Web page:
Although the court records described below are not public records, the news media usually cannot be held liable for disseminating information contained in these records. Generally, court employees and others who have official access to judicial records are the ones who break the law when they release them. Should you come into possession of the kinds of records described below, you should check with your employer’s attorney.
Adoption records. Only a final order of adoption or a final order dismissing an adoption proceeding is public record. The remaining information, such as names of natural parents, is confidential.
Commitment records. Generally the public and the news media are not entitled to review court information about individuals who are committed to institutions for the mentally ill. However, when an individual is found “not guilty by reason of insanity” and is later sent to an institution, copies of the documents introduced in evidence at the automatic commitment hearing are available for public inspection.
Civil discovery. See the discussion earlier in this chapter in the section regarding records that are open to the news media and the public.
Juvenile records. These records are withheld from public inspection by the clerk of court. A reporter can gain access to them if an appropriate member of the youth’s family, i.e., a custodial parent, gives permission.
Medical reports. When a prosecutor, defendant or judge raises a question about a defendant’s capacity to proceed at a trial and a report is subsequently made about his or her health, the report is confidential and not a public record unless it is admitted into evidence.
Presentence reports. When a presentence report is prepared for a defendant convicted in state court, the report and the oral presentation of the report are not public. In federal courts, however, prosecutors often file the presentence reports in the court record, and the public has access to them.
Probation reports. All information obtained by a probation officer is confidential and cannot be disclosed unless a judge or the secretary of correction orders disclosure.
Settlements (non-government). Settlement agreements in private cases ordinarily are not part of the court record. However, in some rare instances they become part of the court file, such as when a judge must approve a settlement involving a minor, an incompetent person, or a person who has some sort of legal disability.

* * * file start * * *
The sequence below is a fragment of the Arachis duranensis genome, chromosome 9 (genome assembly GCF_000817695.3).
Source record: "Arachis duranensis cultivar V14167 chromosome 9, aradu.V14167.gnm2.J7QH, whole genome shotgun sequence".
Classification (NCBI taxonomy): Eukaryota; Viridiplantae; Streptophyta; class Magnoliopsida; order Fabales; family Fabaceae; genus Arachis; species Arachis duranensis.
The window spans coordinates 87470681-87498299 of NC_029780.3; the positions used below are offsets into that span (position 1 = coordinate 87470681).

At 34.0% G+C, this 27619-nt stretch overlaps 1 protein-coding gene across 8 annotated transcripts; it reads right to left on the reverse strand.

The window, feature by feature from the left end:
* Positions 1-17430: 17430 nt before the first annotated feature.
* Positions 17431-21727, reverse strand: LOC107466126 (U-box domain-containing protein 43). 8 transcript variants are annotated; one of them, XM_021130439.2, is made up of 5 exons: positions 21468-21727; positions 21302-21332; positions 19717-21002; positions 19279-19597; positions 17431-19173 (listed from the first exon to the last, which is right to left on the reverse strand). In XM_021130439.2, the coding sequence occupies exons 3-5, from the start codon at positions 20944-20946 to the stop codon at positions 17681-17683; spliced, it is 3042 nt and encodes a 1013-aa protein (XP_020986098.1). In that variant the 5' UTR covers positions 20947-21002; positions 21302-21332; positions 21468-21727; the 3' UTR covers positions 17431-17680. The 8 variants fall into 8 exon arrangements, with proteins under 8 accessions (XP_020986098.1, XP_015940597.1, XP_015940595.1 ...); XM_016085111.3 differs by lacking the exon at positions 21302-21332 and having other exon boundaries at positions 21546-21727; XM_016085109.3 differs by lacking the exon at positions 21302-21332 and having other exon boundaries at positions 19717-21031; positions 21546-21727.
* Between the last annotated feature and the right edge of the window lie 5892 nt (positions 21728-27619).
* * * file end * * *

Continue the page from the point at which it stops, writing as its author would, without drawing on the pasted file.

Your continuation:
Increasingly, lawyers who settle cases and make the settlement part of the court record want to seal the record so the public cannot have access to the substance of the settlement. This trend is opposed by the North Carolina Advocates for Justice and by news organizations because the sealing of court documents allows the public courts to be turned into private dispute resolution forums. The effect is to keep from the public information that could help citizens, such as settlements for injuries stemming from the use of defective or dangerous products.
It is even harder for the news media to gain access to settlements that do not become part of a court record. Because trials are the exception rather than the rule, many important facts and issues involved in legal proceedings are never aired in open court. When cases are settled, the parties frequently agree to maintain the terms of the settlement and other information developed during discovery as confidential. Such confidentiality agreements may provide significant negotiating leverage to a party to a lawsuit. For example, a person who is injured as the result of a defective product and who has discovered particularly damaging documents in the manufacturer’s file may obtain a greater monetary settlement by agreeing to keep the settlement amount secret and to return the documents to the manufacturer. This is particularly true if other injured persons might have similar claims against a defendant. There is a strategic value to the defendant in keeping publicity about problems with its products out of the public’s view. For the most part, these private agreements become matters of contract between the parties. Court approval generally is not required for the parties to a lawsuit to voluntarily resolve their claims and dismiss their case. Thus, in many cases, even those without a confidentiality agreement, the public is simply unaware of the terms on which the case was resolved.
 See N.C. Gen. Stat. § 48-9-102.
 See id. § 122C-268.1(f). (g).
 See id. § 7B-3000.
 See id. § 15A-1002(d).
 See id. § 15A-1333.
 See id. § 15-207.